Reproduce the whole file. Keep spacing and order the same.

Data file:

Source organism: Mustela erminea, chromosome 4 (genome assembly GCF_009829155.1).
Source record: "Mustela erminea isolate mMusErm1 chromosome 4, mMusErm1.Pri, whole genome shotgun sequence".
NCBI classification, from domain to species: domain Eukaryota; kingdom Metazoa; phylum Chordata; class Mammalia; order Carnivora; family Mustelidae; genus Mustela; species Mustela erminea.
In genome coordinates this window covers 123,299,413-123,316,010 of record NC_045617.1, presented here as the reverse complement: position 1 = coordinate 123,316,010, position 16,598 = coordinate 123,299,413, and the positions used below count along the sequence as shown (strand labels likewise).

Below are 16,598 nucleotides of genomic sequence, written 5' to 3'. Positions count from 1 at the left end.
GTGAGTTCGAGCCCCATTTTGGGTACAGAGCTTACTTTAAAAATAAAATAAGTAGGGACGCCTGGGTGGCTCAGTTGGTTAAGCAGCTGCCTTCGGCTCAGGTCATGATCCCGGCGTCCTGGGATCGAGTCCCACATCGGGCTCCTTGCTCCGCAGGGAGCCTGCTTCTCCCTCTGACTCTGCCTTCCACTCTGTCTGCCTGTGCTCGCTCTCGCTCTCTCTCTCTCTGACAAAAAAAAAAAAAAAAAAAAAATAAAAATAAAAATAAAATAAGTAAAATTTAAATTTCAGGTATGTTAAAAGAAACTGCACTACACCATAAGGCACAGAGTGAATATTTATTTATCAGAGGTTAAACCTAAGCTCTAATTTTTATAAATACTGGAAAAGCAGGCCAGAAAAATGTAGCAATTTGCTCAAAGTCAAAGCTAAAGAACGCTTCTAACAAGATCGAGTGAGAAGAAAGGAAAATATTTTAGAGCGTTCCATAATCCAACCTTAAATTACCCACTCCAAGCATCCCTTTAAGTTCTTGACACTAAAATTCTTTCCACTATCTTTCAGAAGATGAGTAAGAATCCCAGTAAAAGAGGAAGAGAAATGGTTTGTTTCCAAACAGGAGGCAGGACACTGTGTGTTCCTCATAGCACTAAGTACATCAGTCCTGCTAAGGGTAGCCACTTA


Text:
Source organism: Mustela erminea, chromosome 4 (genome assembly GCF_009829155.1).
Source record: "Mustela erminea isolate mMusErm1 chromosome 4, mMusErm1.Pri, whole genome shotgun sequence".
NCBI classification, from domain to species: domain Eukaryota; kingdom Metazoa; phylum Chordata; class Mammalia; order Carnivora; family Mustelidae; genus Mustela; species Mustela erminea.
In genome coordinates this window covers 123,299,413-123,316,010 of record NC_045617.1, presented here as the reverse complement: position 1 = coordinate 123,316,010, position 16,598 = coordinate 123,299,413, and the positions used below count along the sequence as shown (strand labels likewise).

Below are 16,598 nucleotides of genomic sequence, written 5' to 3'. Positions count from 1 at the left end.
GTGAGTTCGAGCCCCATTTTGGGTACAGAGCTTACTTTAAAAATAAAATAAGTAGGGACGCCTGGGTGGCTCAGTTGGTTAAGCAGCTGCCTTCGGCTCAGGTCATGATCCCGGCGTCCTGGGATCGAGTCCCACATCGGGCTCCTTGCTCCGCAGGGAGCCTGCTTCTCCCTCTGACTCTGCCTTCCACTCTGTCTGCCTGTGCTCGCTCTCGCTCTCTCTCTCTCTGACAAAAAAAAAAAAAAAAAAAAAATAAAAATAAAAATAAAATAAGTAAAATTTAAATTTCAGGTATGTTAAAAGAAACTGCACTACACCATAAGGCACAGAGTGAATATTTATTTATCAGAGGTTAAACCTAAGCTCTAATTTTTATAAATACTGGAAAAGCAGGCCAGAAAAATGTAGCAATTTGCTCAAAGTCAAAGCTAAAGAACGCTTCTAACAAGATCGAGTGAGAAGAAAGGAAAATATTTTAGAGCGTTCCATAATCCAACCTTAAATTACCCACTCCAAGCATCCCTTTAAGTTCTTGACACTAAAATTCTTTCCACTATCTTTCAGAAGATGAGTAAGAATCCCAGTAAAAGAGGAAGAGAAATGGTTTGTTTCCAAACAGGAGGCAGGACACTGTGTGTTCCTCATAGCACTAAGTACATCAGTCCTGCTAAGGGTAGCCACTTA